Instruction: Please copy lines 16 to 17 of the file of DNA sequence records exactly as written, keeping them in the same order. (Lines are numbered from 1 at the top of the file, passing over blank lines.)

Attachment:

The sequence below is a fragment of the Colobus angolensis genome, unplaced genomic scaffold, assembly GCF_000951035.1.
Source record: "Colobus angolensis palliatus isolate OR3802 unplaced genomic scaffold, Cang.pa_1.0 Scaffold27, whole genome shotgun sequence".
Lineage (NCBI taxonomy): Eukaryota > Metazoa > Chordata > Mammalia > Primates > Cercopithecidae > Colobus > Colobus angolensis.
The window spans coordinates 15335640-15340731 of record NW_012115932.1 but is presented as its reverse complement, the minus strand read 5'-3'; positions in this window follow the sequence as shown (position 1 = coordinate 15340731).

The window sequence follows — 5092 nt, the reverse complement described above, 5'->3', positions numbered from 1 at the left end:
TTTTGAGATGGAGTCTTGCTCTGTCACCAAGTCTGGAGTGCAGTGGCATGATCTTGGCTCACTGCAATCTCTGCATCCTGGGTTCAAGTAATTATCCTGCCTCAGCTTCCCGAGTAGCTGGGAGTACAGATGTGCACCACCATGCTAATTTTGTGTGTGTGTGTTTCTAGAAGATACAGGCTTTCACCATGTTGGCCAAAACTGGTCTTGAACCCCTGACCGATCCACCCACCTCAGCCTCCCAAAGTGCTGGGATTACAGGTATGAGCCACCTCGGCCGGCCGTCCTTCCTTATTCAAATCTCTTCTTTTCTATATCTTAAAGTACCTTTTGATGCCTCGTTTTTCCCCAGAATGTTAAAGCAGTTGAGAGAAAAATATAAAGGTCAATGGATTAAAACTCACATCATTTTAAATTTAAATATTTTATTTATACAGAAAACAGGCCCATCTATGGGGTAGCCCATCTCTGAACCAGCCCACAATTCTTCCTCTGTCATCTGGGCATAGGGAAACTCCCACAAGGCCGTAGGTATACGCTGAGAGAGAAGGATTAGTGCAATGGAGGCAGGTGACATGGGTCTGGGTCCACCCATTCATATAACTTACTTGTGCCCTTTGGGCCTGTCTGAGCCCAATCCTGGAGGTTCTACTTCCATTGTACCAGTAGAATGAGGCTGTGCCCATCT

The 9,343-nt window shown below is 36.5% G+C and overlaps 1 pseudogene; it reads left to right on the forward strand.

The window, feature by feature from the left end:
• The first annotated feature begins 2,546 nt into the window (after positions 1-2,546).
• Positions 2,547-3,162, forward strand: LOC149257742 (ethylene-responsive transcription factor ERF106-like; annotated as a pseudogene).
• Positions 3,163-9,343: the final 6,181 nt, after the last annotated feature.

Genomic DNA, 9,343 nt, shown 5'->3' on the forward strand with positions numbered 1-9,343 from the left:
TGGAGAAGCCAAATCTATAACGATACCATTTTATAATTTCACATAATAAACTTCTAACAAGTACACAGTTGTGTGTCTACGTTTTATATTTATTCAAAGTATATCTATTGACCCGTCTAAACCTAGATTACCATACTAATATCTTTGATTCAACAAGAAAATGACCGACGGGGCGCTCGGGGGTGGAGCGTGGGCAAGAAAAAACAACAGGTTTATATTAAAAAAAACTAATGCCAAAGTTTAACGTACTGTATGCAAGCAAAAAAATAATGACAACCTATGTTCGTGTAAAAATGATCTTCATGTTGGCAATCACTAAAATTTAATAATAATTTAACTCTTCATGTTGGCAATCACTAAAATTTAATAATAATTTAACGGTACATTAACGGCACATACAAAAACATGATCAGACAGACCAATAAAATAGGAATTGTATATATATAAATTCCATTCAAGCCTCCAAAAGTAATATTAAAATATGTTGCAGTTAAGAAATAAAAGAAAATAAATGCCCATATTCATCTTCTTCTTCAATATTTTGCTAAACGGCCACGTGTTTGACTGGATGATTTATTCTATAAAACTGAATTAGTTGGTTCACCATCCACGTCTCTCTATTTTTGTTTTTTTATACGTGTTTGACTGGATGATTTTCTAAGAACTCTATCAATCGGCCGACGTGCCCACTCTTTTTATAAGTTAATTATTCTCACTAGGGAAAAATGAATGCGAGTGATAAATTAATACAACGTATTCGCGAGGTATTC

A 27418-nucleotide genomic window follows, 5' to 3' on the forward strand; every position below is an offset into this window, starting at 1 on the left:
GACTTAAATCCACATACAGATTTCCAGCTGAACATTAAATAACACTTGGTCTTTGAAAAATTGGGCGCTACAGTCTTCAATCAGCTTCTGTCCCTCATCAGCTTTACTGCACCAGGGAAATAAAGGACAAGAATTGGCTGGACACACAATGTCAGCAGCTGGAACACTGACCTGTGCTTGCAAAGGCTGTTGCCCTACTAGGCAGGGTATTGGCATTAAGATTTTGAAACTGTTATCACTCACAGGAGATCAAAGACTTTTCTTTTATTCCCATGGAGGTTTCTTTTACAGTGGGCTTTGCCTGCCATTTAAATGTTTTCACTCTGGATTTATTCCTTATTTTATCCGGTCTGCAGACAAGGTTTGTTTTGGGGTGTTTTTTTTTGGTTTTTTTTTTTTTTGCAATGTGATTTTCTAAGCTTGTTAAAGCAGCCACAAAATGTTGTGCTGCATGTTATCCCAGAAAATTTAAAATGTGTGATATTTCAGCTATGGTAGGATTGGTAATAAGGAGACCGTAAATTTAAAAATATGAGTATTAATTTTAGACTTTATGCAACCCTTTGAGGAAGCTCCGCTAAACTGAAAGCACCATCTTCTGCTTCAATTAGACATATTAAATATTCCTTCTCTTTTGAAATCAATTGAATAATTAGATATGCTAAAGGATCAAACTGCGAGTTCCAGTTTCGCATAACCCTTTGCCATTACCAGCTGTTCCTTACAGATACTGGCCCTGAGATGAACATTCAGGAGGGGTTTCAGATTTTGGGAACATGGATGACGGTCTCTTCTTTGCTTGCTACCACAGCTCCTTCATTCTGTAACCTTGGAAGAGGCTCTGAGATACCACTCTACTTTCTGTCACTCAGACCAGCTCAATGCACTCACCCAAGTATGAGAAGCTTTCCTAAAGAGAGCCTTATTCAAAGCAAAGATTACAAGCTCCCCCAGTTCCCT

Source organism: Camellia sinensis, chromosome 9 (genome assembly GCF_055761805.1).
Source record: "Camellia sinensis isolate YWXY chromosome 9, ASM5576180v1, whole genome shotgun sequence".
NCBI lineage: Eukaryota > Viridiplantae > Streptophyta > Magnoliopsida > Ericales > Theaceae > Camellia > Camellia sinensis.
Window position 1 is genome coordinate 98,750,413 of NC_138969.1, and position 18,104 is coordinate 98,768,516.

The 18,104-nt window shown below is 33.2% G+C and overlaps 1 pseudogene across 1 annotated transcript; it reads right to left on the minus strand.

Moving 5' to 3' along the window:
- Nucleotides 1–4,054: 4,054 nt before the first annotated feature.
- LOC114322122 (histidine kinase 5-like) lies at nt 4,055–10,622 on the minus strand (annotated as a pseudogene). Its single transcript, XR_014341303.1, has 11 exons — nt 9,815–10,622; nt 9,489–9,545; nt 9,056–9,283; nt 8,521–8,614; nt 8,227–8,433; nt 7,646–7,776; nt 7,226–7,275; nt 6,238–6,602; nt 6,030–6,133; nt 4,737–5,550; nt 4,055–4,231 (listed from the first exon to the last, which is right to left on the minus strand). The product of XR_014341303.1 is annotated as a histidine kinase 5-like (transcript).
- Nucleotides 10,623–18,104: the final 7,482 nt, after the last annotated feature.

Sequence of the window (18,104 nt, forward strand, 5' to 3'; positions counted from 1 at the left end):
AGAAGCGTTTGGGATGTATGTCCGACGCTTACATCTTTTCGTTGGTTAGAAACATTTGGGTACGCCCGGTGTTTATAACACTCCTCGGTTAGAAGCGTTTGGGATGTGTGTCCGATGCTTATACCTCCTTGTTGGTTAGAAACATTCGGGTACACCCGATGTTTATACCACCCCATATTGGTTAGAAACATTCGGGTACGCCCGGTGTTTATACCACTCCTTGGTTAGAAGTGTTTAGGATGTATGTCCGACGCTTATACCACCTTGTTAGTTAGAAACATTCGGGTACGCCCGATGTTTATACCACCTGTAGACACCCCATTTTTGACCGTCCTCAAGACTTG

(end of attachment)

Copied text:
Source organism: Camellia sinensis, chromosome 9 (genome assembly GCF_055761805.1).
Source record: "Camellia sinensis isolate YWXY chromosome 9, ASM5576180v1, whole genome shotgun sequence".